PMW 2021-015 by Kenneth L. Gentry, Jr.
I frequently receive a question regarding the difference between preterism and postmillennialism. Some folks are confused as to whether they contradict each other or whether they are speaking of the same thing. Let me briefly distinguish the two theological concepts.
The word “preterist” is the transliteration of a Latin word that means “passed by.” The orthodox preterist sees certain passages as referring to the destruction of Jerusalem and the temple in AD 70, though many evangelicals understand these to be speaking of the second coming of Christ at the end of history. Continue reading →
PMW 2019-081 by Gary DeMar (American Vision)
Al Mohler has written “Evolving Standards of Decency? How Progressivism Reshapes Society.” My question: “Where were Christians when the Supreme Court codified “evolving standards of decency”? Mohler writes that we share with progressives a belief “in a linear view of history…. We also believe that history doesn’t go forward and backward in time. But we do not believe as Christians that the world is always getting better and better. That’s actually a deformation of Christian doctrine. The reality is that the biblical worldview is so honest about the power of sin that we come to understand that societies do move forward in some terms economically, politically, certainly technologically, but they don’t move forward uniformly certainly when it comes to morality.” Continue reading →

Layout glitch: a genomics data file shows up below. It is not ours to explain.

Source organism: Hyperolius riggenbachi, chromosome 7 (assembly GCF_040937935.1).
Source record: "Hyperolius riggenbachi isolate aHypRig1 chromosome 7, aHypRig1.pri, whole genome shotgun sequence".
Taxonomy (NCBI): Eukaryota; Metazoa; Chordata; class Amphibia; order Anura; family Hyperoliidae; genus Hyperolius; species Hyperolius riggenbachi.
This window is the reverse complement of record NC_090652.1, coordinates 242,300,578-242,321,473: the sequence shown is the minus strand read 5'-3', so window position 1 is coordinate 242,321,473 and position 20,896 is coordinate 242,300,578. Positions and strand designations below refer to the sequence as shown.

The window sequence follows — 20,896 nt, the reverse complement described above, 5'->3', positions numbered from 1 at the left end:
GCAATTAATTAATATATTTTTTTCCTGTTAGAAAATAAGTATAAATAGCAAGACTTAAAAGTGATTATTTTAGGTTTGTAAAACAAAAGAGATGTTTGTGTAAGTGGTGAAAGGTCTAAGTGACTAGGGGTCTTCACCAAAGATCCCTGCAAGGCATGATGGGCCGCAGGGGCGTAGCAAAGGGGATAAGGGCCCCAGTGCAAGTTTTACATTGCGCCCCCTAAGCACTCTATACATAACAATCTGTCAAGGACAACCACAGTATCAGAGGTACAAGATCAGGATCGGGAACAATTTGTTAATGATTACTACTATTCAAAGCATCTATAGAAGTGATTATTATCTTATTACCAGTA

PMT 2016-052 by Keith Mathison (Ligonier)
I once heard someone define the millennium as a thousand-year period of time during which Christians fight over the proper interpretation of the book of Revelation. While amusing, that definition is obviously incorrect. Christians have been fighting over the proper interpretation of the book of Revelation for two thousand years. In all seriousness, however, all of the fighting has led some Christians to adopt despairingly a position they call panmillennialism (we don’t know which view of the millennium is correct, but we know it will all pan out in the end).
The word millennium refers to the “thousand years” mentioned in Revelation 20. Because this chapter is found in one of the most difficult books of the New Testament, its proper interpretation is disputed. As a result, there are four main views of the millennium held within the church today: historic premillennialism, dispensational premillennialism, amillennialism, and postmillennialism. Continue reading →